International Journal of Antennas and Propagation

Volume 2015 (2015), Article ID 129823, 18 pages

http://dx.doi.org/10.1155/2015/129823

## A Simple Quantitative Inversion Approach for Microwave Imaging in Embedded Systems

^{1}University of Naples “Parthenope”, 80143 Naples, Italy^{2}IREA, National Research Council of Italy, 80124 Naples, Italy

Received 20 February 2015; Accepted 31 May 2015

Academic Editor: Felipe Cátedra

Copyright © 2015 M. Ambrosanio et al. This is an open access article distributed under the Creative Commons Attribution License, which permits unrestricted use, distribution, and reproduction in any medium, provided the original work is properly cited.

#### Abstract

In many applications of microwave imaging, there is the need of confining the device in order to shield it from environmental noise as well as to host the targets and the medium used for impedance matching purposes. For instance, in MWI for biomedical diagnostics a coupling medium is typically adopted to improve the penetration of the probing wave into the tissues. From the point of view of quantitative imaging procedures, that is aimed at retrieving the values of the complex permittivity in the domain under test, the presence of a confining structure entails an increase of complexity of the underlying modelling. This entails a further difficulty in achieving real-time imaging results, which are obviously of interest in practice. To address this challenge, we propose the application of a recently proposed inversion method that, making use of a suitable preprocessing of the data and a scenario-oriented field approximation, allows obtaining quantitative imaging results by means of quasi-real-time linear inversion, in a range of cases which is much broader than usual linearized approximations. The assessment of the method is carried out in the scalar 2D configuration and taking into account enclosures of different shapes and, to show the method’s flexibility different shapes, embedding nonweak targets.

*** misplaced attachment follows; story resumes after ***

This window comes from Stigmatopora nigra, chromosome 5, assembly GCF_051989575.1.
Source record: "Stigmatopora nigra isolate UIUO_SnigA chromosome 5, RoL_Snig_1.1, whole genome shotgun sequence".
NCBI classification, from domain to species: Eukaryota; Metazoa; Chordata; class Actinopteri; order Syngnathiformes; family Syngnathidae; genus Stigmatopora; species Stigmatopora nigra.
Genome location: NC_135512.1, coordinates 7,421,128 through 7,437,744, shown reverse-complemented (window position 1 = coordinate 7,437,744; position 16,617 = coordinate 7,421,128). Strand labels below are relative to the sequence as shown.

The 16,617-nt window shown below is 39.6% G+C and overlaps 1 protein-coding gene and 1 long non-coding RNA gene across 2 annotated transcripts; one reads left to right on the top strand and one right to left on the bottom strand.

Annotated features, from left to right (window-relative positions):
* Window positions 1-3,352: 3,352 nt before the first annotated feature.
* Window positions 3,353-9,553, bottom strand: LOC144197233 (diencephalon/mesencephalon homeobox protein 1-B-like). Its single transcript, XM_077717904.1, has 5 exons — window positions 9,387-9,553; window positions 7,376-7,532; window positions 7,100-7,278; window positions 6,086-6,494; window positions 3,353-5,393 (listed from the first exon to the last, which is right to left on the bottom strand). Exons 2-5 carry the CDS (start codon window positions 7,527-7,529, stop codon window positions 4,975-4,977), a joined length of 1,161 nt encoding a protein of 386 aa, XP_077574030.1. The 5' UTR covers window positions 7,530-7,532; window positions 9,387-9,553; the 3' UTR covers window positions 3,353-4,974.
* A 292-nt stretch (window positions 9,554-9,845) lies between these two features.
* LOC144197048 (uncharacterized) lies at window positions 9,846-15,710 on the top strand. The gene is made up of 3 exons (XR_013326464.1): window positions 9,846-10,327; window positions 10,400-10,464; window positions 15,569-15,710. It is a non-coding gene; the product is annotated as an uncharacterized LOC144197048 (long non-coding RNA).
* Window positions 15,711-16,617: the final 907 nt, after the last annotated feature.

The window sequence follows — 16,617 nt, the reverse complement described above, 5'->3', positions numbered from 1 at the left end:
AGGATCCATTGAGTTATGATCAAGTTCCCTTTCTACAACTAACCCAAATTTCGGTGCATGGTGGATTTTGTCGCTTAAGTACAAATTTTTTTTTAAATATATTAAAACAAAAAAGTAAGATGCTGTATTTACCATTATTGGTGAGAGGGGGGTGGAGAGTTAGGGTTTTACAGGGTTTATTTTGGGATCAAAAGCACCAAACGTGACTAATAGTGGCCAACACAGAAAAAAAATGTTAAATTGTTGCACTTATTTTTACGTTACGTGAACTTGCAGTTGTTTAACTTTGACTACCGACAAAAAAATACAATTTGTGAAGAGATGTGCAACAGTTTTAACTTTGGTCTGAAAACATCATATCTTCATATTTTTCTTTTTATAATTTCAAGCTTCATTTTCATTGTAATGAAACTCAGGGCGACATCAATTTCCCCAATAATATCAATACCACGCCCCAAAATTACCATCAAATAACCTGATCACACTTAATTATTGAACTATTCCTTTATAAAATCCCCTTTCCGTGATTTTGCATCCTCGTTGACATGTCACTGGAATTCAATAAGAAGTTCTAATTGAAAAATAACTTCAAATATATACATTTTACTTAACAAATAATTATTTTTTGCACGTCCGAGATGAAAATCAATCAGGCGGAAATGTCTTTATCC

#### 1. Introduction

Microwave imaging (MWI) is an emerging and appealing technique to retrieve morphological and quantitative maps of the electromagnetic properties of notaccessible domains. The physical phenomenon which MWI is based on is the electromagnetic scattering, which is due to differences in the electromagnetic properties of the targets with respect to those of the background. Based on this principle, there is a number of applications in which MWI is finding place, ranging from civil engineering to cultural heritage and archaeology, from security to medical diagnostics [1].

Owing to such a remarkably broad range of applications, several efforts have been carried out and are ongoing in the design of accurate imaging devices and in the development of reliable strategies for the processing of the data. In particular, these latter represent a challenging task, as they have to cope with the nonlinearity and ill-posedness of the inverse problem underlying MWI.

Among the various applications, one that has gained a growing interest is that of biomedical diagnostics, wherein the interest in MWI is mainly motivated by the nonionizing nature of microwave radiations and their potential of providing quantitative images through relatively low cost devices.